Shanghai World Expo 2010

14 Jun

One couldn’t possibly write about visiting Shanghai in June 2010 and not mention the World Expo being hosted by the City for six months this year. China has gone all out to turn Expo into a big event that will renew Shanghai’s status as a global city. A new five hectare park was custom developed as the Expo site along the Huangpu River. It has been reported 18,000 families and hundreds of factories had to be relocated to make this possible. A whopping six new metro lines were also rapidly constructed in 2008-10 to facilitate mass access to Expo.

In total 190 countries accepted invitations to be part of Shanghai’s World Expo. Many of these agreed to design and build unique pavilions at the Expo site, where mainly Chinese visitors may learn something about the geography, history, contemporary society and cultural institutions that exist within their borders.

Expo is in your face in Shanghai. While the event continues almost every business in Shanghai is flaunting images, including huge inflatable 3D versions, the Expo Mascot Haibo. I’m not exactly sure what Haibo is supposed to represent. My immediate impression of this character is that he/she resembles either or both of a tooth or glob of toothpaste and therefore belongs in a Colgate commercial. Anyhow, as the entire city seemed on board with Expo, Alex and I forked out the 160 yuan each for tickets and went along to see what all the fuss was about.

My first impressions of Expo was that it was ridiculously crowded. On average 300,0 00 people visit the site daily. Numbers are expected to surge in China’s summer when students are on holidays from school. The crowds are so big that the majority of visitors must endure long hours waiting in queues to enter the country pavilions. I know I have a tendency to speak in hyperbole, but I am not exaggerating when I tell you that the queues to the largest and most popular pavilions, including the USA, Spain, and Japan buildings to name but a few, are more than three hours long at any point in the day. The queue into the Saudi Arabian Pavilion, which boasts the world’s largest IMAX screen, was an estimated eight hours long at the day we were at Expo. It is almost impossible to get into the China Pavilion – separate entry tickets are rationed and must be secured early in the morning of or days before your visit. I liked walking around the site and gazing at the buildings from the outside. And I enjoyed the festival atmosphere of Expo, which conjured fond memories of the Sydney Royal Easter Show and the Sydney 2000 Olympic Games. Though I am not convinced that what you can see or experience in any of the pavilions is worth waiting in a line for three+ hours to see.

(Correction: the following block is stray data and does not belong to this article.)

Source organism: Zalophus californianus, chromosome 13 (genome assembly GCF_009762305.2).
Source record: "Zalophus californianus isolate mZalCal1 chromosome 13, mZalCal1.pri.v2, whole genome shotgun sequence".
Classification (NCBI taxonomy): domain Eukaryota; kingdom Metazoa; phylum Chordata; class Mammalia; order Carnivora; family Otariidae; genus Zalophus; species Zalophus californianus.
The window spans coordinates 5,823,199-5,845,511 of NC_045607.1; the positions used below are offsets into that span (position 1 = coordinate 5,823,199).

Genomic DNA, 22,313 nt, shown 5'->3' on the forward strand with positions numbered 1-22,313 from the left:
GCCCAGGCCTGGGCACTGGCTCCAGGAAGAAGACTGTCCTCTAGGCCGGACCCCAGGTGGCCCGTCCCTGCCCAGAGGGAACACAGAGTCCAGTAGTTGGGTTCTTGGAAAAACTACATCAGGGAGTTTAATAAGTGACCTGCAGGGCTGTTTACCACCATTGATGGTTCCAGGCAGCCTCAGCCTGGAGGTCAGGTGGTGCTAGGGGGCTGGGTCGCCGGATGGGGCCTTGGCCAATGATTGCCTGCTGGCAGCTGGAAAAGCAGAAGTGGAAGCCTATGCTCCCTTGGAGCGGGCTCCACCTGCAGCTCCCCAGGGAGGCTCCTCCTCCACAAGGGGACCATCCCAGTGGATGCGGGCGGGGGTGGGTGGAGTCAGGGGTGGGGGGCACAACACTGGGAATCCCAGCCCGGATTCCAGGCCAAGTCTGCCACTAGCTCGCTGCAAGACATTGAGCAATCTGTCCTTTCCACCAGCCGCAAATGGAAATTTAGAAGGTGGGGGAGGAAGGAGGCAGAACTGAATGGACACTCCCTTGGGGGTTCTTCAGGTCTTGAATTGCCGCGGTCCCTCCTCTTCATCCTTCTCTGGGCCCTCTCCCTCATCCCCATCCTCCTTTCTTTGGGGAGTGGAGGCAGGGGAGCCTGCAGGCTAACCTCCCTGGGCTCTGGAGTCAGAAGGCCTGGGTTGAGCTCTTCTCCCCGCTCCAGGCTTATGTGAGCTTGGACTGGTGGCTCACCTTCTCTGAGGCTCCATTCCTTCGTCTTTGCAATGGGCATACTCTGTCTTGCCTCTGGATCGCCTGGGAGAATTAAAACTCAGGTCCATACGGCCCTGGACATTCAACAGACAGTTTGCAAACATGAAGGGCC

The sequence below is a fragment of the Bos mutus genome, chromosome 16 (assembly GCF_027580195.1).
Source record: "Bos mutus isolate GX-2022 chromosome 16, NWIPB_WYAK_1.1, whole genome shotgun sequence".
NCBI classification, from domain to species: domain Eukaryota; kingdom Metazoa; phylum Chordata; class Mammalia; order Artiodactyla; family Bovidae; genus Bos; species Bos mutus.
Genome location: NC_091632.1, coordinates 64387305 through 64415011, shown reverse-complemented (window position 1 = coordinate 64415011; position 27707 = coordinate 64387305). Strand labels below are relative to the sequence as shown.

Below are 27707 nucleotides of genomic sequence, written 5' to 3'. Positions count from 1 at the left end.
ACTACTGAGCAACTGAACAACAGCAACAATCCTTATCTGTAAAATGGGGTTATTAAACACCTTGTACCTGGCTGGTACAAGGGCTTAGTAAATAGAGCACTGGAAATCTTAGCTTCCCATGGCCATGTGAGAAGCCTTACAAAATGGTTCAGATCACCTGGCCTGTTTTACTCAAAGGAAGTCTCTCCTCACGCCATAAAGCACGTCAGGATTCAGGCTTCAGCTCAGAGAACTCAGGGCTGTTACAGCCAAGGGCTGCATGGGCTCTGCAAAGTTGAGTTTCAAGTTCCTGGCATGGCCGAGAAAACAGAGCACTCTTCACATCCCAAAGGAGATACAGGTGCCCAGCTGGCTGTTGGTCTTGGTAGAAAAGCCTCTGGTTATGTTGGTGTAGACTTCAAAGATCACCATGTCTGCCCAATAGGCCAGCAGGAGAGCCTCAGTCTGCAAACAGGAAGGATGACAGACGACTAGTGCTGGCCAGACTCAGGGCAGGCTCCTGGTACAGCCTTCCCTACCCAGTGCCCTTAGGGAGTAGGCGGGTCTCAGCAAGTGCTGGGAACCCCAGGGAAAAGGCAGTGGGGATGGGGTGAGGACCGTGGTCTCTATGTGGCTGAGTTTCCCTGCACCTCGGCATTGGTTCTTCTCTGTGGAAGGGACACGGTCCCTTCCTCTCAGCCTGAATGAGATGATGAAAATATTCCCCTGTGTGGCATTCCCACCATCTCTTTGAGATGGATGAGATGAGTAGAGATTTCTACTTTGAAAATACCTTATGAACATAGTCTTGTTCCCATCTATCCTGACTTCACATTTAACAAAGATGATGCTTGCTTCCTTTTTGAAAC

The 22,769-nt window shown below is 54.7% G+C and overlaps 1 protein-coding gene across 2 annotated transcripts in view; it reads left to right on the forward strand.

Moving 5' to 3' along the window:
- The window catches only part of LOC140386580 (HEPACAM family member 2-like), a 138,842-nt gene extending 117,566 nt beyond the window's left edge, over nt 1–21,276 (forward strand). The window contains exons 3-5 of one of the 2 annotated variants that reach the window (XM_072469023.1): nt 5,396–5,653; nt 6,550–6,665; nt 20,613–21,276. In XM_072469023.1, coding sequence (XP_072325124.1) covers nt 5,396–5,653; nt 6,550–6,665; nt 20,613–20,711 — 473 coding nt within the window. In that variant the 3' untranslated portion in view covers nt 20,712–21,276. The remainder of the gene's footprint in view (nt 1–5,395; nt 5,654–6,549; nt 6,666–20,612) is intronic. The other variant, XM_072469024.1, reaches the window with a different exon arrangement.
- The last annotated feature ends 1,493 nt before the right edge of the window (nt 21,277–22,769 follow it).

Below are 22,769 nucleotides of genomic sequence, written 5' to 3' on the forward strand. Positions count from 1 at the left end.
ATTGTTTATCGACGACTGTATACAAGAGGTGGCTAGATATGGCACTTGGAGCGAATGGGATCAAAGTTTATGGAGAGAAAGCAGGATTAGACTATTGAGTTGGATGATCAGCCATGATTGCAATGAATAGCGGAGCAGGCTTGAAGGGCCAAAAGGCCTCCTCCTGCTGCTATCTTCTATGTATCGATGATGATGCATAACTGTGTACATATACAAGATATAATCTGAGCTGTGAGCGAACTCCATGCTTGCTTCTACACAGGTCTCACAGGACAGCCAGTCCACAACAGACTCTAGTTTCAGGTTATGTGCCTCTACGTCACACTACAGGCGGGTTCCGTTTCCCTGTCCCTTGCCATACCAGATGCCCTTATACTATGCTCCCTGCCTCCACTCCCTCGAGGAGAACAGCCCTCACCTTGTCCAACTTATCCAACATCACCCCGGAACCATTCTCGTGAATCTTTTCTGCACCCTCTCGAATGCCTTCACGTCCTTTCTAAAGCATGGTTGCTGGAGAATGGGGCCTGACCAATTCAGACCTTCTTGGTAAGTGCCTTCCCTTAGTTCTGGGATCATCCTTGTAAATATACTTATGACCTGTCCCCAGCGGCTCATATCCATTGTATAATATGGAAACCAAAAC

We were very lucky to be admitted into the USA Pavilion without having to queue; a friend of a friend was able to get us inside the building without any fuss. This huge Pavilion featured three large theatres that huge groups of visitors were shuffled through in groups to watch three short American films. Each movie was fun and we enjoyed watching the happy reactions of Chinese tourists to the films as much as we enjoyed the movies themselves. The first short film was my favourite, featuring a sample of citizens of the USA attempting to say a few phrases in Chinese, something like ‘Hello, Welcome to the USA Pavilion at Expo 2010’. The audience loved it and laughter filled the grand hall. The second film featured messages from Clinton and Obama and a dozen children representing a number of ethnic communities in the USA about a sustainable future. The third film was a Sesame Street-esq story about a sweet 10 year old guerrilla gardener making green spaces in her city block. Overall a positive exercise in soft diplomacy.